'The Terror' True Story: The Real History Behind AMC's New Horror Series

On May 19, 1845, Sir John Franklin and the 128 men under his command set forth from Greenhithe, just east of London on the River Thames, to find the long-sought Northwest Passage believed to link the North Atlantic and the Pacific oceans. But after getting trapped in the ice, Franklin's men were stalked and killed by a gigantic monster that looks like a polar bear with an elongated neck.

That's the plot of AMC's The Terror, which takes the true story of the Franklin Expedition as the jumping off point for a survivor horror tale, complete with a mythological Inuit monster. But monster aside, The Terror has remarkable fidelity to the actual Franklin Expedition and it's equally grim fate. So what's the true story behind the loss of the HMS Erebus and the HMS Terror?

The Franklin Expedition began with remarkable promise. Franklin was already a famed explorer (his expedition journals are available online), with three previous Arctic expeditions under his belt. With Franklin (played in The Terror by Ciarán Hinds) captaining Erebus, Terror was put under the captaincy of Francis Crozier (played by Jared Harris), who had previously captained Terror on an Antarctic expedition.

A portrait of John Franklin, expedition leader, next to his fictional counterpart in AMC's "The Terror," played by Ciarán Hinds. Royal Museums Greenwich / AMC

The two ships, both bomb vessels designed for mortar bombardments, had been field-tested in multiple expeditions. For Franklin's search for the Northwest Passage, Erebus and Terror were outfitted with locomotive steam engines, which could enable speeds of up to 4.6 miles per hour.

The crews were well-provisioned, with 36,487 pounds of biscuit, 136,656 pounds of flour and more than 97,000 pounds of beef, pork and tinned meat. They even brought along a 2,400 volume library and a daguerreotype apparatus (though evidence suggests it was only ever used to take photos of the officers before the expedition launched).

On July 26 the crews of two whaling ships spotted Erebus and Terror in Baffin Bay, west of Greenland. It would be the last time the Franklin Expedition was seen alive.

After waiting out the winter, Franklin's ships sought the Northwest Passage by sailing down the west coast of King William Island (then known as King William Land). In AMC's The Terror, this is portrayed as the point of no return for the crew, with Crozier urging Franklin to instead explore King Williams Land's eastern shore, so that they might avoid getting trapped in the ice during the oncoming winter of 1846.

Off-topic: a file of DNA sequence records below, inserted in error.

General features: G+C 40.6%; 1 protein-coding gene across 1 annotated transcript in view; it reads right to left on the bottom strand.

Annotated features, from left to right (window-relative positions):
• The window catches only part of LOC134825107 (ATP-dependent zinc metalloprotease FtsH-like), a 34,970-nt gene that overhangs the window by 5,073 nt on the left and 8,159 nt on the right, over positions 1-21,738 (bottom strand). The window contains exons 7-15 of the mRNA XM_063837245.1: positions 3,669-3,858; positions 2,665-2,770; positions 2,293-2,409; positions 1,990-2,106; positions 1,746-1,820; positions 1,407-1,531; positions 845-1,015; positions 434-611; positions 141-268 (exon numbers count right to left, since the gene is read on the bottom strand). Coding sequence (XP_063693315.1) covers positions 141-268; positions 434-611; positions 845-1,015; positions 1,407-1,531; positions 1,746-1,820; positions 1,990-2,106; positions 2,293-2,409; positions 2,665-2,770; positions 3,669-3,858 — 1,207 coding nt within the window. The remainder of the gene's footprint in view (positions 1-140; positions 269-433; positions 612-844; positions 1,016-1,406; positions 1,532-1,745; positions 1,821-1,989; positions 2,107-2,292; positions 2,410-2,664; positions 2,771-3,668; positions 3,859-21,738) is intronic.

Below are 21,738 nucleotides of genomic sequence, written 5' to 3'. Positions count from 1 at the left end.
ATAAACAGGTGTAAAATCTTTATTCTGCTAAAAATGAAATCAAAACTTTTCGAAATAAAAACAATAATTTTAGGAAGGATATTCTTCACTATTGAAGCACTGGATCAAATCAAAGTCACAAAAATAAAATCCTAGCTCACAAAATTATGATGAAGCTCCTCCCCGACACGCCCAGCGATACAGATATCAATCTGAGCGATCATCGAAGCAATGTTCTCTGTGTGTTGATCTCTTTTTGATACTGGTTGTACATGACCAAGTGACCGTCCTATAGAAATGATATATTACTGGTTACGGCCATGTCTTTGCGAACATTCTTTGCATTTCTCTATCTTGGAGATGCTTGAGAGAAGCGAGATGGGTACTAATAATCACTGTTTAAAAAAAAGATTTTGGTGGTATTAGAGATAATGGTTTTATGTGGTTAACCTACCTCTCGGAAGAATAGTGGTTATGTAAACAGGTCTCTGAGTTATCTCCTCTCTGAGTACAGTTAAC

Terror and Erebus trapped in the ice, in AMC's fictionalized horror retelling of the Franklin Expedition, "The Terror." AMC

Whether that debate between the expedition's officers ever occurred is unknown, but the result remains the same. HMS Erebus and HMS Terror become trapped in the ice in September 1846. The ice does not thaw in 1847 and John Franklin dies aboard in June of that year. After spending another winter trapped in the ice, the crews of Erebus and Terror abandon their immobilized ships in April 1848 and voyage across King William Land, pulling their supplies and several small boats by sled across the ice. It's uncertain how far they got, but none survive.

Archaeological expeditions in the 1980s discovered the remains of Franklin Expedition crewmen on King William Island and found evidence of scurvy and cannibalism, including the "pot-polished" and cracked bones suggesting survival cannibalism's final stages, when bones are boiled for their marrow. But beyond the gruesome evidence of the crew's desperation, archaeologists found an unexpected impediment to the crew's progress across King William Island: lead poisoning from the unique water filtration systems designed to work with the ship's steam engines.

Despite numerous expeditions sent out to look for Franklin and the crews of Erebus and Terror, the remains of the two ships weren't found for more than 150 years. Erebus was discovered in 2014 by the Parks Canada Agency, Terror two years later by the Arctic Research Foundation. Inuit testimony gathered in the 19th century proved instrumental in narrowing down the search area and discovering the ships' final resting spots.

"Man Proposes, God Disposes," 1864 oil-on-canvas painting by Edwin Henry Landseer, inspired by the lost Franklin Expedition. Royal Holloway, University of London

The Terror is far from the first piece of semi-fiction inspired by the ill-fated expedition. Previous adaptations include The Frozen Deep, a play produced by Charles Dickens (he also acted in it!), an adventure novel by Jules Verne, The Rifles by William T. Vollmann and famous paintings like the gruesome "Man Proposes, God Disposes." But The Terror is unique in dramatizing the real horror of the Franklin Expedition's fate with the storytelling conventions of monster movies and modern horror storytelling.

The next episode of The Terror, "The Ladder," airs Monday at 9 p.m. on AMC.